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Monday, June 25, 2007

Guest Blog: Upfront and Behind, Part III

Good Monday, Rouge Wavers - today we conclude our three-part guest blog by M., assistant to a, what they call in Hollywood, Big Deal showrunner, who was kind enough to tell us all about her adventures in assisting to develop, cast and produce a television pilot.

Upfront and Behind, Part III
by M.

After two weeks of read-throughs and rehearsals, was show night. Like a stage production, the actors had to perform the script in front of a live audience. The studio packed in different audience groups in different age ranges and ethnicities. At least 150 people sat in uncomfortable chairs with too much air conditioning for four hours…….damn, I hoped the show would keep them entertained. A stand-up comic kept the show laughing at silly jokes, but, at least he kept them laughing.

And on the stage floor it was a whole other world. My boss surrounded herself with close friends and writers. The people she could trust for advice to tell her if a joke worked or not. Network and studio executives crowded around the monitors, and agents, girlfriends, husbands, assistants all crept onto the floor during the shooting. My job was to keep them all away from my boss. No one got on the floor that she didn’t approve…..even her agent, who I couldn’t resist any longer. The actors moved from scene to scene, feeding off the energy of the audience.

And if you thought show night meant the script was complete, think again. Even in front of a live audience, after each scene, the writers would put their heads together and come up with another joke. They would notice if one joke didn’t get as much of a laugh from the audience as expected, so they would put another in. The actors, amazingly, would roll with these line changes and deliver the new jokes with just as much zeal. Sometimes the new jokes scored with the audience, sometimes they didn’t. Thank God for editing too.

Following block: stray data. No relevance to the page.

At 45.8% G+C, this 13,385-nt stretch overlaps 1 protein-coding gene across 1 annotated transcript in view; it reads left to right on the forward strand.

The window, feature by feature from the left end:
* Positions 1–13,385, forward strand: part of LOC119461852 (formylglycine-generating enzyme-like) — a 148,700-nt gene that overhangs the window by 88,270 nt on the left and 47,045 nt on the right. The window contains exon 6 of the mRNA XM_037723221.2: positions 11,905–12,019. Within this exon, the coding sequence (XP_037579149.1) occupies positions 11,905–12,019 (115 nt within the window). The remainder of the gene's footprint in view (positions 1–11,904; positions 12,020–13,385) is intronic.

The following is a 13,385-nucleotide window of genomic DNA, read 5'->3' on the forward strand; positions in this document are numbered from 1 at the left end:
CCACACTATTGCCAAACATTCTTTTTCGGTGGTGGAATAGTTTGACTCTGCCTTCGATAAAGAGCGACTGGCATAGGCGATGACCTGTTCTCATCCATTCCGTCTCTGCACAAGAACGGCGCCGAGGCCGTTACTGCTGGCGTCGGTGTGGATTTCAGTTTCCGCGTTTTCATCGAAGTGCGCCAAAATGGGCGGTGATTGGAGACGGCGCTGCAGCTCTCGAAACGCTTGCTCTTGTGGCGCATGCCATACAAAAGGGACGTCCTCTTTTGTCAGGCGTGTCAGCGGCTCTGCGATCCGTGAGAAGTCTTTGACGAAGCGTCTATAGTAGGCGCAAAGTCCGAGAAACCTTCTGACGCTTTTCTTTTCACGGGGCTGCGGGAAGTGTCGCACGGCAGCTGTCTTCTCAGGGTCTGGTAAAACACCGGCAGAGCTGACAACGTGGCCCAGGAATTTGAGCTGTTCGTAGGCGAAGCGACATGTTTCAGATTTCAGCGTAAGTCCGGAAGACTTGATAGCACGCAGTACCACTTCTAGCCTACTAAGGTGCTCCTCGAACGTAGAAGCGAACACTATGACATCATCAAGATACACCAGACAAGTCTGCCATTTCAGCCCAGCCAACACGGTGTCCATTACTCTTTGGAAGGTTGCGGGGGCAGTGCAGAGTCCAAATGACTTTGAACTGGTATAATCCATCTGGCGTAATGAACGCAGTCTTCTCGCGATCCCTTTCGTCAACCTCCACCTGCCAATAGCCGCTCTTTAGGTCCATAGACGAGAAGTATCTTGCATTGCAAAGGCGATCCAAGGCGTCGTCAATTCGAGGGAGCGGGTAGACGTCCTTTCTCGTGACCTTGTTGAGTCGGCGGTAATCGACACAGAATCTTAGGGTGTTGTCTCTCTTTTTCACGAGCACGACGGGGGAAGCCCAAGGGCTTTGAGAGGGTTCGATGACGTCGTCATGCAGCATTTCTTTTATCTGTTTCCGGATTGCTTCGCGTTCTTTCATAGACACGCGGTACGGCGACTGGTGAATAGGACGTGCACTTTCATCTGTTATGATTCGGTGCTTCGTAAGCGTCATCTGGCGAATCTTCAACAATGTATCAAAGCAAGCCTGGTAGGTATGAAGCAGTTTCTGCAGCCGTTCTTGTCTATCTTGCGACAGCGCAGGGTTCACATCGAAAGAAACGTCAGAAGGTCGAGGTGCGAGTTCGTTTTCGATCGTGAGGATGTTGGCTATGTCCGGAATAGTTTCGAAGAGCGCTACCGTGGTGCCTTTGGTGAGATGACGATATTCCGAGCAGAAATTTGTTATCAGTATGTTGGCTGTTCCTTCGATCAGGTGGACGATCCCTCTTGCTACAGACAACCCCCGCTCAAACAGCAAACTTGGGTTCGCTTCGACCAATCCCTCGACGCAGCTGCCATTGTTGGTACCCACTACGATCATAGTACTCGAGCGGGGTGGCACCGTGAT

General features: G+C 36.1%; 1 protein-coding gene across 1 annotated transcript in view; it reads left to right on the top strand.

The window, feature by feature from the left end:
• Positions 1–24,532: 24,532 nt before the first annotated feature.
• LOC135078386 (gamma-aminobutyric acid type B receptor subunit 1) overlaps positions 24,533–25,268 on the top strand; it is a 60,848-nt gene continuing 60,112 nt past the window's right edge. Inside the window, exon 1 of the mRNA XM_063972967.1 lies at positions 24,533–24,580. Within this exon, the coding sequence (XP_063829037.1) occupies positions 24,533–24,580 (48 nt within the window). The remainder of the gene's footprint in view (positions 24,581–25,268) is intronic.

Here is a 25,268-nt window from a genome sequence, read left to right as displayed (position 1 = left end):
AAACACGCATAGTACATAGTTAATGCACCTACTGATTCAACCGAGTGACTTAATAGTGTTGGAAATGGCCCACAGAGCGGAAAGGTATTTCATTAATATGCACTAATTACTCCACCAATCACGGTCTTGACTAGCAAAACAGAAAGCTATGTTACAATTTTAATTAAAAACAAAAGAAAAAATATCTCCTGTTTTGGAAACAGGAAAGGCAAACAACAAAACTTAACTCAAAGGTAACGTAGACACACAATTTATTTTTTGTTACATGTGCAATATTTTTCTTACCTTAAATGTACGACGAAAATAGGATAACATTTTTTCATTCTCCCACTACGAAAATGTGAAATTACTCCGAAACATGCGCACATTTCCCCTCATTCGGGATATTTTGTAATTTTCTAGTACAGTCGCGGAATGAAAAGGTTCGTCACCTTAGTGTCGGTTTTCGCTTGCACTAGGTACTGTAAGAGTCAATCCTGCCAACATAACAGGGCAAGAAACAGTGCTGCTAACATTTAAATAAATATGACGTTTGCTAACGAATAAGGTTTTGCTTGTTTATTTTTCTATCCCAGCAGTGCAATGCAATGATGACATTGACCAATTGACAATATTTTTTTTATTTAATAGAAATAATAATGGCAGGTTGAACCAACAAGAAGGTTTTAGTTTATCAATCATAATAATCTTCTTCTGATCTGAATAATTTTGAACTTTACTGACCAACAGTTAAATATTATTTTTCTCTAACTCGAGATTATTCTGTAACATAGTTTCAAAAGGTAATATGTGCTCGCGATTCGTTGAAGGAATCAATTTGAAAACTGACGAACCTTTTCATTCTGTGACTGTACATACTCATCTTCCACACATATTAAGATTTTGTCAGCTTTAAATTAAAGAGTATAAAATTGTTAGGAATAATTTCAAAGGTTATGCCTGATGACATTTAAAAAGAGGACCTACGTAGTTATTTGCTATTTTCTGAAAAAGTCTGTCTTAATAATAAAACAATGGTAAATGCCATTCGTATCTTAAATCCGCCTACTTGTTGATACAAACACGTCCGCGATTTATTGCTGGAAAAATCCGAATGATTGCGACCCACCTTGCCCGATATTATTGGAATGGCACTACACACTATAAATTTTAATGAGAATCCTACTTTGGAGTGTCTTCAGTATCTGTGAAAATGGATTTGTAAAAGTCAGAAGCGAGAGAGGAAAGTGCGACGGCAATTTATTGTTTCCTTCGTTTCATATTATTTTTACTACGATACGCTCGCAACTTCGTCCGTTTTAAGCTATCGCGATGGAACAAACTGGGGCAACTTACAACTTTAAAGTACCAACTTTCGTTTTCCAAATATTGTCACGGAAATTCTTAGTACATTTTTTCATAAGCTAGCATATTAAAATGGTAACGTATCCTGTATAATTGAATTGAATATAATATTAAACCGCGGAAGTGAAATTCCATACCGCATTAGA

Being a part of this was seeing a machine running smoothly. When the audience laughed in the right places, it was the best feeling ever. Over fifty people among the crew, actors and writers all worked to present this show, and this night we got to shine. My 65-year-old father sat in the audience, and I could hear him laughing over the rest of the crowd. Even though I didn’t write the joke that brought the laughter on, it was awesome to be part of the team that entertained that many people. All along, this show, even though it was only a pilot with no guarantee of landing on the Fall schedule, felt like it was familiar, even though everything was brand new. All the work we had done felt like we had created a show that was entertaining, and that could be entertaining for years to come. That might sound strange, and I’ll agree it was a surreal feeling, maybe best described as feeling like you’ve met someone before even when they are a perfect stranger. All the cogs had fit into the wheel just as they were supposed to.

Finally, with show night over and an exhausting week of editing the show was delivered to our network. While we waited to hear about the results from the upfronts, our production company was quick to start suggesting writers for hire, particulary higher up writers. The higher the level of writer and/or producer, the quicker they are to get staffed. Agents were calling and bribing me, trying to get in our reading pile early. But, the production company filtered out all the incoming scripts. All I could think from that experience is that these agents had been heavily tracking every pilot in town since March, if not sooner, and spending time on the phone with each show they could. Younger and newer writers…they’ll get staffed last, but I’m told new writers need to be off and running with a new agent by December in order to get enough meetings in and build relationships for any consideration that spring. And being a television writer is all about having up to date spec scripts.

This season I read a million “The Office” specs, a handful of 30 Rocks, and because of our style of pilot, a handful of Will & Graces and King of Queens. Original pilots were often submitted along with a spec of an existing show.

So, for you budding/aspiring TV writers, finish those spec TV scripts now. Get a pilot or a play under your belt. Find that agent during the quiet time so when next spring hits you are off to the races. And hopefully the Upfronts will leave you behind.

Our pilot…well, we won’t be on the Fall schedule, but the network hasn’t said no completely yet. We could still get a mid-season pick-up, which means only 6 as opposed to 13 episodes, but also means, we will start this process all over again. My boss, no matter what the network decision, feels like we gave them the best show we could, and as long as she didn’t regret anything, it still feels like a job well-done.

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2 comments:

Charli said...

What a ride, thanks for the info.

Christian M. Howell said...

So where do I sign up?